It was a day overflowing with good.

First, a luncheon to honor a long list of people doing great work throughout South Carolina, people doing the kind of work that changes lives, stabilizes families, improves communities. (Thank you, Sisters of Charity Foundation.)

I clapped loudly when they got to my dear friend Lila Anna Sauls, director of St. Lawrence Place, a woman who goes to work each day to help 28 families make the permanent transition from homeless to stable.

(Then Lila Anna goes home to her husband and their five sons, two of whom are 10-month-old twins. And she makes it all look effortless.)

In the afternoon, we Riggers joined our friends at Mad Monkey to celebrate their move Main Street. Can't you just tell from this photo—which may I just point out is of the back side of the building—that the space is magical?

How perfect it is for Mad Monkey, a wildly talented group of people who continue to push, who continue to raise the bar for all of us in the business of building powerful brands.

How happy we are to raise our glass to them.

posted by Julie Turner Jun 14,2013 @ 05:40AM

10 CreateAthon Secrets Every Volunteer Should Know

  1. Bring PJ’s. When you work all night, changing clothes a few times helps.
  2. Washing your hair at 5am helps you power through the last few hours. Also, your hair may look like you’ve combed it with a porkchop. I know this to be true.
  3. Bring tissues to every presentation. Even if you don’t think you’ll need them, you will.
  4. When you can’t make a decision, get another opinion. If it’s 2 a.m., get an intervention. Remember: “Think about it. Decide. Move on.”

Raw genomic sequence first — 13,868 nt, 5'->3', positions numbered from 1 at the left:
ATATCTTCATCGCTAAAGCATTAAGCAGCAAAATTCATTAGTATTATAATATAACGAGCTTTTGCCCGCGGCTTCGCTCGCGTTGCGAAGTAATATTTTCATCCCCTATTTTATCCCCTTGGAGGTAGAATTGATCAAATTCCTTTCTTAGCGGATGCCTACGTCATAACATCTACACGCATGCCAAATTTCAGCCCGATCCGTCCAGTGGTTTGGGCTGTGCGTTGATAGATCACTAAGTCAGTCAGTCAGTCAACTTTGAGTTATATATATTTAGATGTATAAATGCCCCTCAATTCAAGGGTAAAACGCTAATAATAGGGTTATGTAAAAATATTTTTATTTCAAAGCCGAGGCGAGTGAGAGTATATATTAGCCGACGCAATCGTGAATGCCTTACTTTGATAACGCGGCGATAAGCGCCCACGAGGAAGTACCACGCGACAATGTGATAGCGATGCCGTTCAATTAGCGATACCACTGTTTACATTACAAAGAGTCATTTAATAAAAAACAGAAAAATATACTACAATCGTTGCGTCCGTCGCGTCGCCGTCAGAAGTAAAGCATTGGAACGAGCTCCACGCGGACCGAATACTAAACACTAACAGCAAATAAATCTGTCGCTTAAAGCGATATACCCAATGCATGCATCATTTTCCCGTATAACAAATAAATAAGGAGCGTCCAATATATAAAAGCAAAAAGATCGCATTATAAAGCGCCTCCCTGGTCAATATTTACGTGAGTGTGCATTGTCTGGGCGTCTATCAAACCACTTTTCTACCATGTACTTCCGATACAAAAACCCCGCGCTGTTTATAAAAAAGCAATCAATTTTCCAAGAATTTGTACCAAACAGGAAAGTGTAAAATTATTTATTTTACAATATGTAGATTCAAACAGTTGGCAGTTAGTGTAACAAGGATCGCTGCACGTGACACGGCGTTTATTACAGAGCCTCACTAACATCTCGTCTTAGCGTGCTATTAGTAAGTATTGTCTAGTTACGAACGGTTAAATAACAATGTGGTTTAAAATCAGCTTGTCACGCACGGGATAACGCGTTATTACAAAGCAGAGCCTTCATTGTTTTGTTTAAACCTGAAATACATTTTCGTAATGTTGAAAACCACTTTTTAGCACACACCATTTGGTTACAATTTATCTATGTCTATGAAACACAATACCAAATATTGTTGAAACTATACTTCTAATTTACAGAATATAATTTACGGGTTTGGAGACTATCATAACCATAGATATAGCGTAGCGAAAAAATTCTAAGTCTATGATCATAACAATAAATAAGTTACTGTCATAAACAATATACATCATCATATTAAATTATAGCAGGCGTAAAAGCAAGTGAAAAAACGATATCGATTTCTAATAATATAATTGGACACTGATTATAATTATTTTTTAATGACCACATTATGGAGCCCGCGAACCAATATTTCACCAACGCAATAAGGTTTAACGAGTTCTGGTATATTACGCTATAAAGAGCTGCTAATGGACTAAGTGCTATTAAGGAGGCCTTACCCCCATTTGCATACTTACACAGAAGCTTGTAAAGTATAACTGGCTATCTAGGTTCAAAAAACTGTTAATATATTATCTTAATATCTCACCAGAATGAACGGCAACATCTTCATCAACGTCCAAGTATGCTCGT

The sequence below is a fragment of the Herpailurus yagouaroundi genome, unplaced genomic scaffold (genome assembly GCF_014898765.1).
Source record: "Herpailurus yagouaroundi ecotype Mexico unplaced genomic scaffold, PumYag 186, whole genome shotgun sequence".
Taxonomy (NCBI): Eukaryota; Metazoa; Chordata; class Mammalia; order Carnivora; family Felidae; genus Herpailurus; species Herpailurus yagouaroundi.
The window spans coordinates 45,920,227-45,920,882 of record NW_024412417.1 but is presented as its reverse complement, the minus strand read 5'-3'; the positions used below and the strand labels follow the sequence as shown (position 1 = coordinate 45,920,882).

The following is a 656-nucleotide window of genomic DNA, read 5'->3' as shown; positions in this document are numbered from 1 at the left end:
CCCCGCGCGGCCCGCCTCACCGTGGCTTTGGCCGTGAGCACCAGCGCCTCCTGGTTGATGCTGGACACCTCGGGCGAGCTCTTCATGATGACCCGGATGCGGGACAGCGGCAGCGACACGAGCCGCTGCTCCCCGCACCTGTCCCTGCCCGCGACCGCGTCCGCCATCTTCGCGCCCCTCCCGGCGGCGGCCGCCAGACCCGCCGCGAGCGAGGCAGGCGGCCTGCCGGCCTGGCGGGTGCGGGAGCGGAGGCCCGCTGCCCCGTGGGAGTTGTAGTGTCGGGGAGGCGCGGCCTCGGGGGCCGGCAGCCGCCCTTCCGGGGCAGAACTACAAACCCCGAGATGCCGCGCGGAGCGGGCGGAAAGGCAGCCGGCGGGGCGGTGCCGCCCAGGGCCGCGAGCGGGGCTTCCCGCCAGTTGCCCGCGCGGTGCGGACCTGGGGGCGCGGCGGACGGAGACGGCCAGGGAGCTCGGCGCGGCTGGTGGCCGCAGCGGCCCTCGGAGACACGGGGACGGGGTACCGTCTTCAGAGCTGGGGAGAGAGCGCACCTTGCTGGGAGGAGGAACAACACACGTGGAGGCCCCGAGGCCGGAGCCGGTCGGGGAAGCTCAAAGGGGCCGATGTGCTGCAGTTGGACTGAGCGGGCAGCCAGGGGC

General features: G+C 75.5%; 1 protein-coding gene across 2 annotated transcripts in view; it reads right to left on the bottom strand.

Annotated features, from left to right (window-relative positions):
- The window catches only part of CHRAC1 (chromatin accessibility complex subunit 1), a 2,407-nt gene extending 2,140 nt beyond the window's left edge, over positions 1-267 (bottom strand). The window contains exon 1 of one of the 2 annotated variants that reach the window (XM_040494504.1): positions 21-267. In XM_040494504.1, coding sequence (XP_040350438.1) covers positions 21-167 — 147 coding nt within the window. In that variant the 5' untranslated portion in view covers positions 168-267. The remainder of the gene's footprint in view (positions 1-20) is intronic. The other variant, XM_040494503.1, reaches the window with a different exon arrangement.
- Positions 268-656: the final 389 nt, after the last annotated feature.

5. Try to eat healthy. Staying up all night is tough. It’s harder when you’re full of chocolate, cheezy poofs, cookies, Red Bull, popcorn, coffee, doughnuts, peanuts, tiny candy bars and Little Debbie Fudge Rounds.
  6. Deliver the extra idea. There are always extra little awesome details or ideas, make them happen. This is a once in a lifetime opportunity for many nonprofits. Go the extra mile.
  7. Be flexible. You never know what will happen. Go with the flow.
  8. Have fun. The 24 hours of CreateAthon is pressure packed. Take time to have fun. Stop what you’re doing, have a normal conversation. Hop on Twitter to see what other partner agencies are doing. Hold a 2am all 80’s dance party.
  9. Don’t be afraid. When you leave your last CreateAthon presentation, you will be so energized it’s almost hard to believe. You’ll feel empowered at what you did and gave. It’s a feeling that never goes away and only gets stronger when you volunteer again next year.
  10. Spread the word. There are many areas in this nation where CreateAthon could do 24 hours of good. We’d like to be there. You can help.

Watch the video below to get a sneak peek at the magic of CreateAthon.

posted by Apprentices Jun 12,2013 @ 06:12AM

Generation Y and Millenials: Work With A Purpose

I’ve read a lot of posts out there discussing the implications of Generation Y and their younger counterparts, the Millennials, entering the workforce. The majority of these types of posts fall into two equally cringe-worthy categories.